The Comparison of the Efficacy of Blue Light-Emitting Diode Light and 980-nm Low-Level Laser Light on Bone Regeneration.
- 1*Department of Oral and Maxillofacial Surgery, Faculty of Dentistry, Eski?ehir Osmangazi University, Eski?ehir†Department of Oral and Maxillofacial Surgery, Faculty of Dentistry‡Department of Pathology, Faculty of Medicine, Akdeniz University, Antalya§Department of Oral and Maxillofacial Surgery, Faculty of Dentistry, Istanbul Aydin University, Istanbul, Turkey.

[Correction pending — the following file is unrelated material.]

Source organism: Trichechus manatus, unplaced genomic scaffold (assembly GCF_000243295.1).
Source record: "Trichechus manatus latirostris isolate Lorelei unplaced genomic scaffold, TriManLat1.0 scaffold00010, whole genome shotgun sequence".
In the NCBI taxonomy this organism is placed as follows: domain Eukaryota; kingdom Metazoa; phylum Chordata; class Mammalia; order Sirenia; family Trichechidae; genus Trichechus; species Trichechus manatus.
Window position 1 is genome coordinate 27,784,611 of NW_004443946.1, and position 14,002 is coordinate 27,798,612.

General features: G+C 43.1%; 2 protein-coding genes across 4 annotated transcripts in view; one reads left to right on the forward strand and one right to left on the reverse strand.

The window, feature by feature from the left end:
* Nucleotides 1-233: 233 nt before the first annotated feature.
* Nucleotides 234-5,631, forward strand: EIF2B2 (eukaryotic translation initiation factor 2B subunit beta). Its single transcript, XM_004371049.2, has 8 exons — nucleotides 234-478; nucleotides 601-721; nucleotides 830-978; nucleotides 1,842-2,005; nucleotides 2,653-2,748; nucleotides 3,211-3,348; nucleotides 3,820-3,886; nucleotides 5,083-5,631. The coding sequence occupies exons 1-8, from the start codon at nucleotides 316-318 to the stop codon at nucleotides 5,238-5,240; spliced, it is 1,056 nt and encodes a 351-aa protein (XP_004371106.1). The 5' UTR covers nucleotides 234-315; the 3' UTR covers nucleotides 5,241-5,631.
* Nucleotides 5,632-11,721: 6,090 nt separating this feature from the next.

The aim of this study is to histologically compare effects of blue light-emitting diode (LED) light (400-490?nm) and Ga-Al-As low-level diode laser light (980?nm) on bone regeneration of calvarial critical-sized defects in rats. Thirty Wistar Albino rats were included in the study. The experimental groups were as follows: blue LED light (400-490?nm) group (LED); 980-nm low-level laser light group (LL); and no-treatment, control group (CL). A critical-sized defect of 8?mm was formed on calvaria of rats. Each animal was sacrificed 21 days after defect formation. Calvarias of all rats were dissected and fixated for histological examination. Histomorphometric measurements of total horizontal length of the newly produced bone tissue, total vertical length of the newly produced bone tissue, and diameter of the newly produced longest bone trabecula were performed with a computer program in micrometers. There was a statistically significant increase in the total horizontal length and total vertical length in LL and LED groups compared to that in the CL group (P?<?0.05), while there was no statistical difference between LED and LL groups (P?>?0.05). A statistically significant difference was observed in the longest bone trabecula and LL groups compared to that in CL (P?<?0.05), but not between LED-CL and LED-LL groups (P?>?0.05). In conclusion, blue LED light significantly enhances bone regeneration in critical-sized defects when compared with CL group, but does not have a statistically significant effect on bone regeneration when compared with 980-nm low-level laser light